Review: The Memory House by Linda Goodnight

memory houseTitle: The Memory House by Linda Goodnight
Honey Ridge Series Book One
Publisher: HQN Books
Genre: Contemporary, Romance
Length: 384 pages
Book Rating: B+

Complimentary Review Copy Provided by Publisher Through NetGalley


New York Times bestselling author Linda Goodnight welcomes you to Honey Ridge, Tennessee, and a house that’s rich with secrets and brimming with sweet possibilities

Memories of motherhood and marriage are fresh for Julia Presley—though tragedy took away both years ago. Finding comfort in the routine of running the Peach Orchard Inn, she lets the historic, mysterious place fill the voids of love and family. No more pleasure of a man’s gentle kiss. No more joy in hearing a child call her Mommy. Life is calm, unchanging…until a stranger with a young boy and soul-deep secrets shows up in her Tennessee town and disrupts the loneliness of her world.

Julia suspects there’s more to Eli Donovan’s past than his motherless son, Alex. There’s a reason he’s chasing redemption and bent on earning it with a new beginning in Honey Ridge. Offering the guarded man work renovating the inn, she glimpses someone who—like her—has a heart in need of restoration. But with the chance discovery of a dusty stack of love letters buried within the lining of an old trunk, the long-dead ghosts of a Civil War romance envelop Julia and Eli, connecting them to the inn’s violent history and challenging them both to risk facing yesterday’s darkness for a future bright with hope and healing.


The Memory House by Linda Goodnight is a heartfelt novel of redemption, forgiveness and healing. This beautifully written story has two gentle and sweet romances that take place in two different time periods, but they both tie together in the present at a renovated plantation which is now a Bed and Breakfast. It is a very charming novel with very light supernatural elements that I greatly enjoyed and highly recommend.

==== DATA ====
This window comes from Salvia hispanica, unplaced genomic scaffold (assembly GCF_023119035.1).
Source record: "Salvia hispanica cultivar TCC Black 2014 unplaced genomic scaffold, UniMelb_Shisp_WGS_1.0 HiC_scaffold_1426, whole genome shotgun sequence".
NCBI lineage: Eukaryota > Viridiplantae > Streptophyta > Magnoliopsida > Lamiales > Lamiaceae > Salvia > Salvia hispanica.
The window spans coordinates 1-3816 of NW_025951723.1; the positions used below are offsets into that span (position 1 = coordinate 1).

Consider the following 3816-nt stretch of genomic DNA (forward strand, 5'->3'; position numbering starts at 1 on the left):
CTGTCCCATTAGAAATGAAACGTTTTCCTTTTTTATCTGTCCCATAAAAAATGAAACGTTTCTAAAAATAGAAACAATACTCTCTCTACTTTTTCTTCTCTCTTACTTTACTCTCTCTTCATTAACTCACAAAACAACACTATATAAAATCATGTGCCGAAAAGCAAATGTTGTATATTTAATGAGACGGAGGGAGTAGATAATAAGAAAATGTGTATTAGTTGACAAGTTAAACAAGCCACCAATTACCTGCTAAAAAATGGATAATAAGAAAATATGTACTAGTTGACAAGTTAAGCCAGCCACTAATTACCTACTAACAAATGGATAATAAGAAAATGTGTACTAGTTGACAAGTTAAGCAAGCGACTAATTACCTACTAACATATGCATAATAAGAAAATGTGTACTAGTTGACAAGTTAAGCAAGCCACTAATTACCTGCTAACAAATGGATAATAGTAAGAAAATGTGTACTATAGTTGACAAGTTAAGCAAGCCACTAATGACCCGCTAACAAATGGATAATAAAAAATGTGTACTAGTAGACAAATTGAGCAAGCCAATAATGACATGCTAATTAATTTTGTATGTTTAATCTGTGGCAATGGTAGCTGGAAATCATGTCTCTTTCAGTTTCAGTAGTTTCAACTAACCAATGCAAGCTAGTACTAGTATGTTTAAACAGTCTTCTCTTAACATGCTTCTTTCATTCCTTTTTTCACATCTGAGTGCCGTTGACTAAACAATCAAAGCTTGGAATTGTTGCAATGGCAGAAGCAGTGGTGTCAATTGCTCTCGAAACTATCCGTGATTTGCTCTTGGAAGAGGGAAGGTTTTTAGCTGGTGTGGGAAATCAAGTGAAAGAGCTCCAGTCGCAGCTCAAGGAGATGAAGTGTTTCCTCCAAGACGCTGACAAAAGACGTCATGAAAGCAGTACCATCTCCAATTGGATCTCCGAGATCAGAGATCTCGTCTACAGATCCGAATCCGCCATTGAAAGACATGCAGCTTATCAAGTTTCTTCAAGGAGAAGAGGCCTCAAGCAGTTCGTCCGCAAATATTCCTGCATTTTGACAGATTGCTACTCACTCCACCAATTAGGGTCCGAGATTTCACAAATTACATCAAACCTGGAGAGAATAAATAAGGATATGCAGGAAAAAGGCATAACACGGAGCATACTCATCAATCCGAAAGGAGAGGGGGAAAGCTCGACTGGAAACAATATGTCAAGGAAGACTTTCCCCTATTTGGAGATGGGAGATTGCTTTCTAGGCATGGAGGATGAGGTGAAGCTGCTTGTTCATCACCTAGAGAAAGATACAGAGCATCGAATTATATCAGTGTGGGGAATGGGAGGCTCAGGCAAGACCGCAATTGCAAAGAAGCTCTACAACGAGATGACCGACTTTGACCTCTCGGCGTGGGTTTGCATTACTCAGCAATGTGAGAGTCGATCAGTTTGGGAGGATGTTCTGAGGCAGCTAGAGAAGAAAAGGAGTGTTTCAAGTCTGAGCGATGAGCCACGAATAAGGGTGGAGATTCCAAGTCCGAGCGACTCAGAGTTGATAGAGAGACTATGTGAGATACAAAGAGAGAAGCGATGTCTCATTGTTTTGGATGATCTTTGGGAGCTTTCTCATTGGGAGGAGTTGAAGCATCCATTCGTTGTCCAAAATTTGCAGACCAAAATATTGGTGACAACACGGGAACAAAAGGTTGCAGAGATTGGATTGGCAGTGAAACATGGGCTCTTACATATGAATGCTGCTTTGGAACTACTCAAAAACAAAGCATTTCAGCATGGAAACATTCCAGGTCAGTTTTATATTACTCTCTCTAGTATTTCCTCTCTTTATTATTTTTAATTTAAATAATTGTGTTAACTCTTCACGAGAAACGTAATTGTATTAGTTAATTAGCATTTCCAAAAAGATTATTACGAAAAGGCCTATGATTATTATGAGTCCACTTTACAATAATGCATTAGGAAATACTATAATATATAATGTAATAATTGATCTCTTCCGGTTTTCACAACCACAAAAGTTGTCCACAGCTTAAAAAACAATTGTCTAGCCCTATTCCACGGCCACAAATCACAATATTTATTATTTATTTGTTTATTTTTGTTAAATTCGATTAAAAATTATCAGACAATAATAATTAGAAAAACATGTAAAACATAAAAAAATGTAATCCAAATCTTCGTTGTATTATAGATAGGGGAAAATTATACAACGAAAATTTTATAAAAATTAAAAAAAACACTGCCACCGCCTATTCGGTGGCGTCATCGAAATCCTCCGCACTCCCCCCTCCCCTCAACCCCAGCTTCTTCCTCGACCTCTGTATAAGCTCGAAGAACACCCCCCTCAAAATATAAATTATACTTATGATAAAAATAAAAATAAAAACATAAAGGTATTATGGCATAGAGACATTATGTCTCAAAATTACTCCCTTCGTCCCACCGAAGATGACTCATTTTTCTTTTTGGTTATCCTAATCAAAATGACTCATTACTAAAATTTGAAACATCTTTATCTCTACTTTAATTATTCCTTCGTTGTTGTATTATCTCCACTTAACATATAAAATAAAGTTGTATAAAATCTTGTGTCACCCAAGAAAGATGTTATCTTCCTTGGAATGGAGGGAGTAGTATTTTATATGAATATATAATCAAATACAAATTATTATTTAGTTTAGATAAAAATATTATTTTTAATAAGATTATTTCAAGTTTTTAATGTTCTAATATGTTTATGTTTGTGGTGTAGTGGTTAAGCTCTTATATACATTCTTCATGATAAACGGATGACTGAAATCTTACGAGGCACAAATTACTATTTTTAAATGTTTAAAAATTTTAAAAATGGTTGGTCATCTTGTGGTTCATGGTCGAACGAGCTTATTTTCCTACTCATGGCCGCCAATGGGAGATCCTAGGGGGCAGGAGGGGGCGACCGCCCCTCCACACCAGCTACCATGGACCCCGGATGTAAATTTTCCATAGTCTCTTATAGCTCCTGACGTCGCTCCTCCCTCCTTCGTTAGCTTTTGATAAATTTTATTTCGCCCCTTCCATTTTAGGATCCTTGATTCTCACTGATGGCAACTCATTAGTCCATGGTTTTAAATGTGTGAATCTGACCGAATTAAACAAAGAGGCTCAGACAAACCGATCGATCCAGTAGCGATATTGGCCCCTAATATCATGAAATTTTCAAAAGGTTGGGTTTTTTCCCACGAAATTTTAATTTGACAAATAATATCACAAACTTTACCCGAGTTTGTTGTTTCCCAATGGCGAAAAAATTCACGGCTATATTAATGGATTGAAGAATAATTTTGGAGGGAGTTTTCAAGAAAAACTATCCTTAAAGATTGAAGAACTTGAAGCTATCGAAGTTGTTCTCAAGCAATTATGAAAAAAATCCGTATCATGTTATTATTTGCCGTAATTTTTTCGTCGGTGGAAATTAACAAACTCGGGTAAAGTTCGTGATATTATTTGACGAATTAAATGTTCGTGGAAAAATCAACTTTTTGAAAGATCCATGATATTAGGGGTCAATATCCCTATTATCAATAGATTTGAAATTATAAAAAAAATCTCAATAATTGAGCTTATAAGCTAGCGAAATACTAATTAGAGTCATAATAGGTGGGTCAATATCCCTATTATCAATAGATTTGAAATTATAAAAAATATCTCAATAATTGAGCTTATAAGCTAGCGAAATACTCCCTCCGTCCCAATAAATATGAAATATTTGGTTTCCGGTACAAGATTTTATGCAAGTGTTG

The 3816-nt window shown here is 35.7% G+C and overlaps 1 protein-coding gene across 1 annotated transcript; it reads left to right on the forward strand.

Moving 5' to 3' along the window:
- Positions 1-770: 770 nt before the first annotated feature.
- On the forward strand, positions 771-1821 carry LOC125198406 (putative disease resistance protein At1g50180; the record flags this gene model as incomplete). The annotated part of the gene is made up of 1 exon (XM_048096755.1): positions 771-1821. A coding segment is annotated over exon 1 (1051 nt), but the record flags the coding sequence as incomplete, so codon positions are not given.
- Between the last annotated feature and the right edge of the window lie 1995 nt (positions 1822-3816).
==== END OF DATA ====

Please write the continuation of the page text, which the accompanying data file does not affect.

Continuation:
In the present, Julia Presley is still deeply mourning the loss of her son six years earlier, but opening the B&B with her sister Valery has given her a measure of peace. She is slowly rebuilding the life that slipped away during her deep depression after losing her son Mikey and she loves taking care the visitors that stay at the Peach Orchard Inn.  While she and Valery completed many of the renovations on their property, there is still work that needs to be in some of the outlying buildings and she agrees to newcomer Eli Donovan’s offer to complete the project at a steep discount along with room and board.

Eli and Julia are both struggling to overcome the tragedies of their respective pasts. Julia is a little further along in the healing process while Eli is just beginning to pick up the pieces of his tattered life. Both are keeping secrets but Eli’s are much more serious and could have a detrimental effect on Julia’s emotional well being and her B&B. Right away, Eli is forced to admit the reason he is town is his young son Alex and while Julia is dismayed at this revelation, she allows him to continue working for her. But it is not until unforeseen circumstances force Eli to take more responsibility for Alex that true healing begins for Eli, Alex and surprisingly, Julia.

In the past, Charlotte Reed Portland finds her life upended when Union soldiers arrive at the plantation where she lives with her husband and young son, Benjamin. She unexpected finds common ground with Captain William “Will” Gadsden as they work together nursing his wounded men. Their feelings for one another soon run much deeper than friendship but there seems to be no future for them since Charlotte is married and Will eventually returns to battle. Will and Charlotte secretly exchange letters that Julia and Eli discover during the B&B renovations and they are both captivated by the Civil War era romance that has a few parallels to the difficulties they are currently experiencing.

Although Linda Goodnight tackles some very serious topics in The Memory House, the novel is surprisingly free of angst and very uplifting. The storyline is hopeful as both Julia and Eli break free from the sorrow of their pasts while they unexpectedly find love. Their romance is sweet and while it is slow growing, this makes their relationship more believable. All in all, it is an immensely satisfying journey of healing and redemption that fans of contemporary romances are sure to love.

1 Comment

Filed under Contemporary, Harlequin, Honey Ridge Series, HQN Books, Linda Goodnight, Rated B+, Review, Romance, The Memory House

One Response to Review: The Memory House by Linda Goodnight

  1. Timitra

    Thanks for the review